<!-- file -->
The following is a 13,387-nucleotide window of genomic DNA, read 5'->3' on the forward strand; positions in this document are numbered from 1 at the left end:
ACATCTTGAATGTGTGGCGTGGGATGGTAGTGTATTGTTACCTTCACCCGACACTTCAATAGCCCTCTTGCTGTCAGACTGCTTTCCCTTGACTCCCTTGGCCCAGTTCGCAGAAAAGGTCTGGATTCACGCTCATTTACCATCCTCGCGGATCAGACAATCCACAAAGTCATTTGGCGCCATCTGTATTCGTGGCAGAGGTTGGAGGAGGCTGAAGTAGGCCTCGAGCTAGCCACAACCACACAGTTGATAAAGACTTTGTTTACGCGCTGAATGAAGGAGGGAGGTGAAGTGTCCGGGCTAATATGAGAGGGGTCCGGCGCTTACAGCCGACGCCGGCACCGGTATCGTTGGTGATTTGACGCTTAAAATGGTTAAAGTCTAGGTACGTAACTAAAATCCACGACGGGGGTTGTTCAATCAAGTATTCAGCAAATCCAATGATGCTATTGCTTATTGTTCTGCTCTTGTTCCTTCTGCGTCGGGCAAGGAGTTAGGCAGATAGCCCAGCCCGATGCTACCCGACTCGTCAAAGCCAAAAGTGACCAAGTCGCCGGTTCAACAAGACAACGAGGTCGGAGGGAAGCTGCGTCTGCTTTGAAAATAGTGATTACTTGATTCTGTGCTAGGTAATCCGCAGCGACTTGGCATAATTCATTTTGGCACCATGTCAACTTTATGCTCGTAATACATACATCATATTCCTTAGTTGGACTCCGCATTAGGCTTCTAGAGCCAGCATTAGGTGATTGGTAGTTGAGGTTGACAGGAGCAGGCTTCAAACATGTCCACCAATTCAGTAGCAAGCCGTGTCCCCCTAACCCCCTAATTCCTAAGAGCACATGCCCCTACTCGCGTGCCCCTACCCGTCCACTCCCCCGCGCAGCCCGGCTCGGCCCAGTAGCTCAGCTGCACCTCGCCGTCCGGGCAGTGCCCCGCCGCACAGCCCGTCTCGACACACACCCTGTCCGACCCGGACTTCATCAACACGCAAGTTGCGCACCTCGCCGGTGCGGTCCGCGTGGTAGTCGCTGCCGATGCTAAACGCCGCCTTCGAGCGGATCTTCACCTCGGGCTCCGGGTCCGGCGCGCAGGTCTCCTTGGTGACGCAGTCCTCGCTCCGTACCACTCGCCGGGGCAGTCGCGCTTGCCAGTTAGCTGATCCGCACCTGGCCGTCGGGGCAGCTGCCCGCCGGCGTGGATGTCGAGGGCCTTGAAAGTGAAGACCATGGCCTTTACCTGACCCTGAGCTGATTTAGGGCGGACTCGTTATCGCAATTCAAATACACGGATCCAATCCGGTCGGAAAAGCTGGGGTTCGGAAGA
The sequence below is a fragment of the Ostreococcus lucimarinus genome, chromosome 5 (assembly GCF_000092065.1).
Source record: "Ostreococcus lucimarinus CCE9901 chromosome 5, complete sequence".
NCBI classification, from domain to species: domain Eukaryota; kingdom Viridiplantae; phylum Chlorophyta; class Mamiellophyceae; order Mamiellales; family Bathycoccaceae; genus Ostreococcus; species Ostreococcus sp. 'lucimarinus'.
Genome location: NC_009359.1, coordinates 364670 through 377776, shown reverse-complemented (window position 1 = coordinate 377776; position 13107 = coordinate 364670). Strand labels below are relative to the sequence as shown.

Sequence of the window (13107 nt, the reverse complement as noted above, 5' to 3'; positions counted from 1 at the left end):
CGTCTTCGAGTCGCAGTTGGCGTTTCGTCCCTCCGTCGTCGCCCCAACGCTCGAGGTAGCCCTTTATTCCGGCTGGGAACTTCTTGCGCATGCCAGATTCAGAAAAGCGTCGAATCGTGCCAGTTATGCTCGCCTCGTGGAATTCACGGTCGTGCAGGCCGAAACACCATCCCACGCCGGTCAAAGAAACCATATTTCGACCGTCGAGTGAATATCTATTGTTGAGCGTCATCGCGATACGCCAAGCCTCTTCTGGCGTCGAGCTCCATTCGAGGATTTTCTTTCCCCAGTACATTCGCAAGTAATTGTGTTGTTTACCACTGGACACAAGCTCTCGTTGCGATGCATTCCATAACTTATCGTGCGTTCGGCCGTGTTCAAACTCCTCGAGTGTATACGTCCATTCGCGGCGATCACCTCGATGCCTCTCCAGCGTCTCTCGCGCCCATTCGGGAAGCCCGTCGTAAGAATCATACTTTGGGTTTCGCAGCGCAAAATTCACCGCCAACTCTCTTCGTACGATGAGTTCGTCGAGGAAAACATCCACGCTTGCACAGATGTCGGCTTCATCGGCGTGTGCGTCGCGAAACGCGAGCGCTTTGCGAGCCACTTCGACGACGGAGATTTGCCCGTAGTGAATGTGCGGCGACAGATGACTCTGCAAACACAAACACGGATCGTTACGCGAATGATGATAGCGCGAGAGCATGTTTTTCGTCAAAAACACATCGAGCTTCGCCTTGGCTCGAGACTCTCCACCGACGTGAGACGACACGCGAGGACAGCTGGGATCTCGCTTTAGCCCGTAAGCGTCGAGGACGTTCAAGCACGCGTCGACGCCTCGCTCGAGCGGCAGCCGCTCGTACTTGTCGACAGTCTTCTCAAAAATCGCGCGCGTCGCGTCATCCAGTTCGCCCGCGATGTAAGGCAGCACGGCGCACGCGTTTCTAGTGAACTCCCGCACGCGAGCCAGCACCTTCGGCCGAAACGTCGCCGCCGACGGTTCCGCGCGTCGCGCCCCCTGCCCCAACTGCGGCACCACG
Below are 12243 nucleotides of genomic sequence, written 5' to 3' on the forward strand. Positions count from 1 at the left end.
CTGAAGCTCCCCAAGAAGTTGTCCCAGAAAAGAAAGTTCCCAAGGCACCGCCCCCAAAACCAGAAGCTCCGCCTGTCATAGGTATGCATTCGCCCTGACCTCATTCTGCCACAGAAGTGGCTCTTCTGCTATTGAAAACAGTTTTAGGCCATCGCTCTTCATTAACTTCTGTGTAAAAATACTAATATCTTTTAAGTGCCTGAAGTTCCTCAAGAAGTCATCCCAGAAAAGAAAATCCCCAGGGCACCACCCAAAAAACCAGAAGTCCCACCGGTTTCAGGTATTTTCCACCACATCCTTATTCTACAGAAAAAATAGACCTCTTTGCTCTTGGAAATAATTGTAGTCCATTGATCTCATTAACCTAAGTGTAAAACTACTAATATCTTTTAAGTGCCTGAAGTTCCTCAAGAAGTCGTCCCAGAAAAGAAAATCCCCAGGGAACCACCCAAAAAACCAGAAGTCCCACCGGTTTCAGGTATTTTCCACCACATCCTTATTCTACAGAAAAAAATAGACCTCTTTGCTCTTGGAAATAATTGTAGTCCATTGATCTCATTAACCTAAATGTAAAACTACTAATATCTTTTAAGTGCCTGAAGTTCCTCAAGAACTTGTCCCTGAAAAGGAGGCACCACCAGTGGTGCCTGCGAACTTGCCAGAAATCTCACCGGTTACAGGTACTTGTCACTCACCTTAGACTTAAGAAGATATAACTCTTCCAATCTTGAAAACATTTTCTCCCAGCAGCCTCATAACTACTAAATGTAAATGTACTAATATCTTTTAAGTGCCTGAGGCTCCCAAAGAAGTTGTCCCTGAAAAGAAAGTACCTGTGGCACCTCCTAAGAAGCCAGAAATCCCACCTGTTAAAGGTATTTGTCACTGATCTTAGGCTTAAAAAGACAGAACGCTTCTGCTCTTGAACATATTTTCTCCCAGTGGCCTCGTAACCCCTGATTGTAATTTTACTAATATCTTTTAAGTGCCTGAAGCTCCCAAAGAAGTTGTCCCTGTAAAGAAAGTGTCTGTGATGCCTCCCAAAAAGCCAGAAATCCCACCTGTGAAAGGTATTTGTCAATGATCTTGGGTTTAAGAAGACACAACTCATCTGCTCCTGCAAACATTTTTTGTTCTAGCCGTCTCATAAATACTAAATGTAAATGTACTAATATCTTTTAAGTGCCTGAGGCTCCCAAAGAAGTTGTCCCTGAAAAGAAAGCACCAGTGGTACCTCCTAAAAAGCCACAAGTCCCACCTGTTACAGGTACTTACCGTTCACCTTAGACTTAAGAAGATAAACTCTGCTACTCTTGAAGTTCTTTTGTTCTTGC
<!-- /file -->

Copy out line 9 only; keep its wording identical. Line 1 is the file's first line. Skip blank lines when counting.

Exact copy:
Below are 12243 nucleotides of genomic sequence, written 5' to 3' on the forward strand. Positions count from 1 at the left end.